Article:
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Tuesday, January 15, 2008

Battle Beneath the Grave - Resting in Peace or War!

By Basil C. Hill

I accidentally discovered the "key" to understanding the roots of legal and social hassles over people supposedly "resting in peace." People who die financially poor do not have relatives fighting over their legacies after they die. I made the amazing discovery, quite accidentally one day while doing hospital rounds.

I noticed one patient in a community ward staring at the ceiling. Next to him was an old rancher I knew as a child. Even though he was a bit of a flirt and had many children with different women (some of which he did not support) it was heartening, I thought, to hear some of those siblings say to him that they forgave him for the wrongs he did to them and their mothers. I watched the children hugging each other praying for papa. Next to him was the ceiling gazer.

"No relatives?" I asked. "The difference between me and him is that I blew all my money; I have nothing left for anyone to fight over." That hit me hard.

One day, I asked the stargazer: "Have you ever lived abroad?" "Been in New York for many years"-he replied. That was it. In the waiting room outside, I made an imaginary phone call.

"Joe Blow," not his real name "is in a public hospital. Didn't he work for the Long Island Railroad for over 25 years? Aren't they one of the companies that pay pensions to their employees' survivors for at least 10 years after their employees die?"

Within one week, family and friends appeared almost literally out of the woodwork. His sudden receipt of flowers, fruits, and health-juice cocktails obviously puzzled him. How could I tell him about my imaginary phone call? Did someone overhear? Guilt confronted me daily. The fact that I could not confess my error because of possible ramifications made things so much harder. Every time I went by the hospital, Uncle Joe had too many visitors; that made private conversations impossible.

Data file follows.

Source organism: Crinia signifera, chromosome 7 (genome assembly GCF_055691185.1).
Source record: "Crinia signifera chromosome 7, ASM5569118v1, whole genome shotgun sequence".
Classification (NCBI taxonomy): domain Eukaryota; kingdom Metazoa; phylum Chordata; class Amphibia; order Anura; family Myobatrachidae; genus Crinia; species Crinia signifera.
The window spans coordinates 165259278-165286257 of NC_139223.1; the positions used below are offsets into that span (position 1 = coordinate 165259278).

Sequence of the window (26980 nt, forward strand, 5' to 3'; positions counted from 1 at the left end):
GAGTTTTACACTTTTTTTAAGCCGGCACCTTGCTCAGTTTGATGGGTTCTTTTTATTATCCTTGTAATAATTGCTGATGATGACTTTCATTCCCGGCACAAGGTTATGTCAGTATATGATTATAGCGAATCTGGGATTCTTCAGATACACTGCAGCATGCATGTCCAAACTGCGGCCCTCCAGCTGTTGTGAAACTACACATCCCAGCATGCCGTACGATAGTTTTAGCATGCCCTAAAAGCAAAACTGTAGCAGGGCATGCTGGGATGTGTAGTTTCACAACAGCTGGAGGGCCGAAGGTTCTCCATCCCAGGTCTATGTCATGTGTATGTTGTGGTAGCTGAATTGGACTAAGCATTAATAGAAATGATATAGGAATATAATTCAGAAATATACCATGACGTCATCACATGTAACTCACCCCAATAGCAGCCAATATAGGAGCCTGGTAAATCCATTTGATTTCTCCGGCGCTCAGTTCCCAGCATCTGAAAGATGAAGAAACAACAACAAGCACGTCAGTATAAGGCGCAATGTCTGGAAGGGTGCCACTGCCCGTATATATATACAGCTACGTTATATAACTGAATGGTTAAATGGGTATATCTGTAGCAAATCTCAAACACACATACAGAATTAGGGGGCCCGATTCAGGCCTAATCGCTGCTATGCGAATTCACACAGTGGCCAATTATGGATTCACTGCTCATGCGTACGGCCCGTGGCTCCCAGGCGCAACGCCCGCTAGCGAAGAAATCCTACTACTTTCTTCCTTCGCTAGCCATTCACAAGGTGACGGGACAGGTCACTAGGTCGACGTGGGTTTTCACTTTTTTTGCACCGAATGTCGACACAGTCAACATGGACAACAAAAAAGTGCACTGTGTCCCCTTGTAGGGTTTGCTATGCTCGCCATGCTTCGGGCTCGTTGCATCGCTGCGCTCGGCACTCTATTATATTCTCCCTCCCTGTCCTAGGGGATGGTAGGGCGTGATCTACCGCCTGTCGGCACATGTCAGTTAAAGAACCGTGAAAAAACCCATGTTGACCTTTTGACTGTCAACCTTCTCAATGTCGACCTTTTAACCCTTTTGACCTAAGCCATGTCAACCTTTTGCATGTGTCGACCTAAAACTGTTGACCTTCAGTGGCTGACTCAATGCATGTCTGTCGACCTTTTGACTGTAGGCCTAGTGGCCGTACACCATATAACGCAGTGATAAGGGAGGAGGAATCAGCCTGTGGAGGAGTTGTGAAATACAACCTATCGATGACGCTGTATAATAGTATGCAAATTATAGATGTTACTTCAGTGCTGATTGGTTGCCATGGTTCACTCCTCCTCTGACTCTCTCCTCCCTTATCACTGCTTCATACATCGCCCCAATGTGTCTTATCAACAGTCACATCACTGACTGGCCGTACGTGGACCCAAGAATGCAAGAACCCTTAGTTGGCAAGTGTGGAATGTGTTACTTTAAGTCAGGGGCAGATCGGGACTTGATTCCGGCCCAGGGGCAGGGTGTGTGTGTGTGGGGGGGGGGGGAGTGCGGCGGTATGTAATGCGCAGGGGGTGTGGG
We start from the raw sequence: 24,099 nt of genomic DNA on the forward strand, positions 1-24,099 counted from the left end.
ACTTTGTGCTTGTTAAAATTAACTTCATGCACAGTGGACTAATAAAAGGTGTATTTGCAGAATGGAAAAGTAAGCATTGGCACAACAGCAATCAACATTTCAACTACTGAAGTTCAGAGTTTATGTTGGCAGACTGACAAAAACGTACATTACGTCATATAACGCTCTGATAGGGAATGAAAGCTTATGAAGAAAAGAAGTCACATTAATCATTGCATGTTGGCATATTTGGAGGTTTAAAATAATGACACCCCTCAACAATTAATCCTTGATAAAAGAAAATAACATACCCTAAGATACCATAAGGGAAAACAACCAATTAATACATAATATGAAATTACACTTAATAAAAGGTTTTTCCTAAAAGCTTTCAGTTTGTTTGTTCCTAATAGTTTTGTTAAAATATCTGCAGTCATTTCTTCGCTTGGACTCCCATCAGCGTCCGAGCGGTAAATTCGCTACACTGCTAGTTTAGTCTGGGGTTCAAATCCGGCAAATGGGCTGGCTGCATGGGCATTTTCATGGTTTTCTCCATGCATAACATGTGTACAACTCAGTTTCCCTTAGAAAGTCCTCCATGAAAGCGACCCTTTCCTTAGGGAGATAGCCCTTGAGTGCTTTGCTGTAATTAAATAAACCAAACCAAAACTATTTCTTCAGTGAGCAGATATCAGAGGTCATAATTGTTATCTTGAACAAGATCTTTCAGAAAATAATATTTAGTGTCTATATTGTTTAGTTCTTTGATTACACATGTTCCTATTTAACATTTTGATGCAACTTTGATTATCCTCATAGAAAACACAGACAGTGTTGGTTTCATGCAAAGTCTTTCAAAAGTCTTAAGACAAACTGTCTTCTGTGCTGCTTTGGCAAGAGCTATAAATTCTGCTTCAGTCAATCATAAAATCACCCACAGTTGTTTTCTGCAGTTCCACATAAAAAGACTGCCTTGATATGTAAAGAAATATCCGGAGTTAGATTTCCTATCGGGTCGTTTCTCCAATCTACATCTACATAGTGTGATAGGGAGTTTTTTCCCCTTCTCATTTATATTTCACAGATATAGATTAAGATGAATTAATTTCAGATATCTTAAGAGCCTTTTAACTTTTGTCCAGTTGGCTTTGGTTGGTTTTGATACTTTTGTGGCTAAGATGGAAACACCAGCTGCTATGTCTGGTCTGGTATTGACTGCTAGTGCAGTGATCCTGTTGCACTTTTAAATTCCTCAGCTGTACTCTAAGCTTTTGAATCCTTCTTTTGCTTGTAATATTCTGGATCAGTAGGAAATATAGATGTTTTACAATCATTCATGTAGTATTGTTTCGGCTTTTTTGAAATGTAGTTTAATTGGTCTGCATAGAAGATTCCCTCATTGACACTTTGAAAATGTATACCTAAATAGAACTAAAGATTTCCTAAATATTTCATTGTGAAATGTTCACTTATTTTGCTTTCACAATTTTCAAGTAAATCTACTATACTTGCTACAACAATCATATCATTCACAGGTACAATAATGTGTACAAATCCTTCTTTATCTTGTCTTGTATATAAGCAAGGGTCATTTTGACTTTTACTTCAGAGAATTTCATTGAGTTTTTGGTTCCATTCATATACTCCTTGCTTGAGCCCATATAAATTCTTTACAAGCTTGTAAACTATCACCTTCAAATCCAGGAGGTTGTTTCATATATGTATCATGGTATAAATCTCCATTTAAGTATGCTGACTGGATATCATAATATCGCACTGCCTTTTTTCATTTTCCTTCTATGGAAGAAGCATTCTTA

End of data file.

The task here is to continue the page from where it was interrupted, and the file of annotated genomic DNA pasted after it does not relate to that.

One day, the former stargazer got worse until his speech was hardly discernible. I leaned over intending to confess my mischief. Since all eyes were on me, instead I whispered within hearing distance of one of the hospital attendants, "I hope he made arrangements for his pension and social security payments to be transferred for all of his years in New York." He opened his eyes immediately. As if the sudden realization of what I said injected him. He either coughed or laughed a mischievous laugh or both. I became a chicken and left.

Did he have a pension plan? -I don't know. Did I lie- maybe yes or maybe no. I never found out. He died in his sleep one night-hopefully peacefully.

TEN YEARS LATER. About two months ago, a missionary friend of mine asked me to accompany him to a nursing home. A self-employed taxi driver had been diagnosed with cancer. The home was filled with people whose faces were the portraits of pain and resignation. None seemed willing or desirous of continuing life's journey. All appeared in different stages of readiness to face an inevitable destiny. All seemed prepared-I thought-until we found our former taxi driver. He was scared; he was frightened. He shivered and trembled uncontrollably. He kept repeating how much pain he was in and lamented on the fact that no one came to visit him; he had no one to turn him over. He wept openly. It was sad. Immediately I reflected on one of my grandfather's sayings: "once a man twice a child." Here was a man who was at every ballgame. He was a regular at all the live shows. He was popular; had lots of female admirers. He was in his 60's; but looked like a forty-five-year old prizefighter. He ate heartily, not sensibly. I would run into him at restaurants-females in tow. His meals were lavish steaks, lots of butter, and the best and most expensive drinks deprived his saliva of their natural functions. As the reels of memories spun slowly from the video of my mind, I stopped the film in time to see a shadow in front of me--a shadow of who he was-diapered and bedridden. He accepted our offer for prayers, and even though the Lord took away his pains, he still cried himself to sleep. It was sad. The last words we heard--the nurses also--- were "Just imagine all I did for people and now, not one of my friends is here to turn me over."

I am comforted that the prayer he accepted was what Catholics call the prayer of confession, and what Pentecostals call "the sinner's prayer"-a prerequisite for eternal salvation. I firmly believe that every person should visit a hospital or nursing home at least once per month. When trains are rolling, it is easy to become complacent. With the aggressive competition for our time, space, and energy, most times we are too busy to think of anything except the "now" and immediate future. Since we do not hold the keys to tomorrow, it cannot hurt to peek behind different curtains of possibilities. It might come as a surprise, but not because we say "Rest in Peace" means the departed obey us. Sometimes their destinies are already sealed.

Suggested readings: "The Golden Fleece Found by Basil Hill--   

1 comment:

Ellen Cafferty said...

Thank you so much for this very touching article. I believe this article should be emailed to as many people as possible. Thank you..thank you...thank you...

Ellen Cafferty